Uganda’s President Yoweri Museveni signed legislation this week criminalising the transmission of HIV, a measure that allows doctors to violate confidentiality and disclose their patients’ HIV status without consent and calls for mandatory testing for pregnant women and their partners in violation of their human rights.
While the “HIV Prevention and AIDS Control Bill” was created in an effort to curb the HIV/AIDS epidemic in the country, the law as written poses serious human rights violations that infringe on Ugandans’ right to privacy and right to be free from discrimination.
The law calls for a sentencing of up to 5 years for individuals found guilty of transmitting HIV. Furthermore, the bill singles out women in the country, subjecting survivors of sexual assault and pregnant women to routine HIV blood testing—a provision that fosters discrimination in the health care system, deepens the stigma of HIV and AIDS among those groups, and discourages women from seeking essential health care.
“No one should ever fear discrimination or imprisonment when trying to access essential medical care in her or his country—regardless of HIV status or other health needs,” said Evelyne Opondo, regional director for Africa at the Centre for Reproductive Rights.
“Rather than passing a measure that effectively address the very real challenges that exist in curbing the spread and treatment of HIV and AIDS, this law inflicts punishment, shame, and fear on men and women in Uganda, including pregnant women who desperately need and deserve quality maternal health care.”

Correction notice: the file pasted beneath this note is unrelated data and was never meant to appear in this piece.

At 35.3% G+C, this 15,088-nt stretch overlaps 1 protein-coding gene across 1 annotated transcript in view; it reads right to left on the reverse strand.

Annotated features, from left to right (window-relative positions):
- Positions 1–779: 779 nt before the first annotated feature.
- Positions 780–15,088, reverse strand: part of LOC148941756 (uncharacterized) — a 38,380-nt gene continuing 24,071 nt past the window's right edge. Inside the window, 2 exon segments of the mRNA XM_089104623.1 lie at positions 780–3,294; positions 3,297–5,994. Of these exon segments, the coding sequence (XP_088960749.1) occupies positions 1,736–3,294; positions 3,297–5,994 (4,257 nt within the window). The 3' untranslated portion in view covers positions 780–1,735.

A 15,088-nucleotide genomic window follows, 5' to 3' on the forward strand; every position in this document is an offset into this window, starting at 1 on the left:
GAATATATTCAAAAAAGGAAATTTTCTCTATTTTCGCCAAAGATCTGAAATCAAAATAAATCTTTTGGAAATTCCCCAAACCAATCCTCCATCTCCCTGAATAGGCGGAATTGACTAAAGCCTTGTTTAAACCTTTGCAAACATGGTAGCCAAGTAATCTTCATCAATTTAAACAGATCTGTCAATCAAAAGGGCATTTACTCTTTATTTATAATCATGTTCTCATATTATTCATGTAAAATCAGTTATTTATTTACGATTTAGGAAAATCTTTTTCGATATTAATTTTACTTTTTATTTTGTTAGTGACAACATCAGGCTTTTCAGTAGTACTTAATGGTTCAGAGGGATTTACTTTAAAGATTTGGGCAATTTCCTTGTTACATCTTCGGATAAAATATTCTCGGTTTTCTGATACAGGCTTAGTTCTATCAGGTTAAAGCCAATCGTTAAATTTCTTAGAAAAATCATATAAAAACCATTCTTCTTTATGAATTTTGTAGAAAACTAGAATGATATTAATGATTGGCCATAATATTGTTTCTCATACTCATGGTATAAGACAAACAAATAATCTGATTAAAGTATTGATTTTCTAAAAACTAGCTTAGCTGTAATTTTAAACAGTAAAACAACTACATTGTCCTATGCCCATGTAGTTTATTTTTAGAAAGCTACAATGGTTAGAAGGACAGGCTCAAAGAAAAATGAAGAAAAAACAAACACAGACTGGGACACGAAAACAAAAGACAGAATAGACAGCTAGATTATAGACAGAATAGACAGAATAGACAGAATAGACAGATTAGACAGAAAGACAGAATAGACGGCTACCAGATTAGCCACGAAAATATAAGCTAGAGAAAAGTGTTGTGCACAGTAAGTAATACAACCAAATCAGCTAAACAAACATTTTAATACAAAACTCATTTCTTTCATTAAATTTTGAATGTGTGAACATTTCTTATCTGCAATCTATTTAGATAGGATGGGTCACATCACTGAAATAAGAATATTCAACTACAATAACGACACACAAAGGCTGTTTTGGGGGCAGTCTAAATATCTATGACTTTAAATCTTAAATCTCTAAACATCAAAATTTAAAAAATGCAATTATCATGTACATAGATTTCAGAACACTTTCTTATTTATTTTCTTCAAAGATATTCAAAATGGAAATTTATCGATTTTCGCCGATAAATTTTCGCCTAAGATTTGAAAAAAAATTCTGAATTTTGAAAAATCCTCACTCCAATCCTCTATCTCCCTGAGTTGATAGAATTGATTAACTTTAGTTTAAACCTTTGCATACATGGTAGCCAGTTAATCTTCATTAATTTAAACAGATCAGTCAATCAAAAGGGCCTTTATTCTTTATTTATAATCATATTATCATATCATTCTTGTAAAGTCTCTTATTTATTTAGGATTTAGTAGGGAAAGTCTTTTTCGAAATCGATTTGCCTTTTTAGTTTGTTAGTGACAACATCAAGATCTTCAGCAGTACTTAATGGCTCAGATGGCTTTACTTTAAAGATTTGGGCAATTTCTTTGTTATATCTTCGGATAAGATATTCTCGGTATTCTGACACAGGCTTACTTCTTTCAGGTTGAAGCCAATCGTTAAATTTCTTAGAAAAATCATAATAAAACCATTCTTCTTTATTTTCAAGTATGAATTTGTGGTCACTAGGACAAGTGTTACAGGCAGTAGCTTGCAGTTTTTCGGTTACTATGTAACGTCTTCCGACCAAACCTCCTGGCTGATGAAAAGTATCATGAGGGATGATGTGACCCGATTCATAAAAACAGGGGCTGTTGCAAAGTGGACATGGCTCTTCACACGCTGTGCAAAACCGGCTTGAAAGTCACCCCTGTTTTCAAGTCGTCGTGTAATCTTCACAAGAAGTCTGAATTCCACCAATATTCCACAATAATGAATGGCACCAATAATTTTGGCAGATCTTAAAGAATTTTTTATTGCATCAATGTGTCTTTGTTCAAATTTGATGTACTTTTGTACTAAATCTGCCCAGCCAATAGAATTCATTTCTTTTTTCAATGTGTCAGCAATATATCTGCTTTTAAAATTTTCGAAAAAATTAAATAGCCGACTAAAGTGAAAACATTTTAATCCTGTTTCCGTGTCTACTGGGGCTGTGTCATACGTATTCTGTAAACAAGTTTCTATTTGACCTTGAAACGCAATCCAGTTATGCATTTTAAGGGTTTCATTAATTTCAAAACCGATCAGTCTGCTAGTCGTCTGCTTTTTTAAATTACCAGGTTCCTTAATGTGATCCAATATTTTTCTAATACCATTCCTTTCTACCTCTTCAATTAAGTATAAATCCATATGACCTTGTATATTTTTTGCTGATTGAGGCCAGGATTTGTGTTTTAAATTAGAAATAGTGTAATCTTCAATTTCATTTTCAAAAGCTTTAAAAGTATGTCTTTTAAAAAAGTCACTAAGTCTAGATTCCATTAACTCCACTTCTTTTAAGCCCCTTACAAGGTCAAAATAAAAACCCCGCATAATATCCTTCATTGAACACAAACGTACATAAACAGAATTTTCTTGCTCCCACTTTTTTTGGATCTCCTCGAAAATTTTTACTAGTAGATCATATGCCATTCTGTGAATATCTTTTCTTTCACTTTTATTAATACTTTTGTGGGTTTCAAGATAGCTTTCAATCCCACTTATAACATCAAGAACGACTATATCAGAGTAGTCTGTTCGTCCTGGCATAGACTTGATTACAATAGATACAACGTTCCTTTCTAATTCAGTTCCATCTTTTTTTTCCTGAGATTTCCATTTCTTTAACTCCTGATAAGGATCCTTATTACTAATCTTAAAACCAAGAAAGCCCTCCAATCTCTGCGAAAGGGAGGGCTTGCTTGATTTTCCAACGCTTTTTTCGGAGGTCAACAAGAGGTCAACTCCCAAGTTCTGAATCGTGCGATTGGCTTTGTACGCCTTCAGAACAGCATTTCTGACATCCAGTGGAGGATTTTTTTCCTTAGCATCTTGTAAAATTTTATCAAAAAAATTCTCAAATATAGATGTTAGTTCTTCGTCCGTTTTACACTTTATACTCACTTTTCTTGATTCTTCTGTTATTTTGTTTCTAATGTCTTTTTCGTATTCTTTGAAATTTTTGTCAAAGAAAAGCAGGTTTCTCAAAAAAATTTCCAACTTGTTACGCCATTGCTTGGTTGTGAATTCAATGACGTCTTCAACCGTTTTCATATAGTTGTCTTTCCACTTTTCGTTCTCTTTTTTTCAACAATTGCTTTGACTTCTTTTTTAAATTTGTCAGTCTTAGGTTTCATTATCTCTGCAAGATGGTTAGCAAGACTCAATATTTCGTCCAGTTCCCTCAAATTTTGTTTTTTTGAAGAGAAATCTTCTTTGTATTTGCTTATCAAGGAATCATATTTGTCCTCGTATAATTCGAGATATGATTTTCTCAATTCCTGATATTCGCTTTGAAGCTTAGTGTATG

Under this new law, medical and health practitioners are allowed to disclose or release HIV test results without a patient’s consent.
Non-consensual disclosure of HIV status places women at risk of physical, sexual, and psychological abuse. In 2008 alone, five women in Uganda were murdered by their husbands after the men learned about their wives’ HIV-positive status.
Cases of discrimination against pregnant women living with HIV have occurred in many parts of the world, including Uganda and Namibia where 15 women who were sterilized without their consent brought a complaint against the government.
In 2009, the Centre for Reproductive Rights and Vivo Positivo brought a case against Chile before the Inter-American Commission on Human Rights on behalf of F.S, a Chilean woman living with HIV who at age 20 was sterilized during delivery without her knowledge or consent. Her case is still pending before the commission.
In November 2010, the Centre and the Uganda Association of Women Lawyers submitted a joint letter to the United Nations Committee on the Elimination of Discrimination against Women raising concerns over the negative impact the bill would have on women’s reproductive rights.
The Centre has worked extensively in Uganda on the human rights implications of lack of access to legal abortion and modern contraceptives. In November 2013, the Centre, the International Women’s Human Rights Clinic and the O’Neill Institute for National and Global Health Law at Georgetown Law released a joint report entitled The Stakes Are High: The Tragic Impact of Unsafe Abortion and Inadequate Access to Contraception in Uganda.
The report documents personal stories of women impacted by the widespread and false impression that abortion is illegal in all circumstances in Uganda— when in fact it is permitted for women with life-threatening conditions and victims of sexual assault.
In 2012, the Centre launched its first research report on Uganda’s laws and policies on termination of pregnancy. The report found that the laws and policies are more expansive than most believe, and Uganda has ample opportunity to increase access to safe abortion services.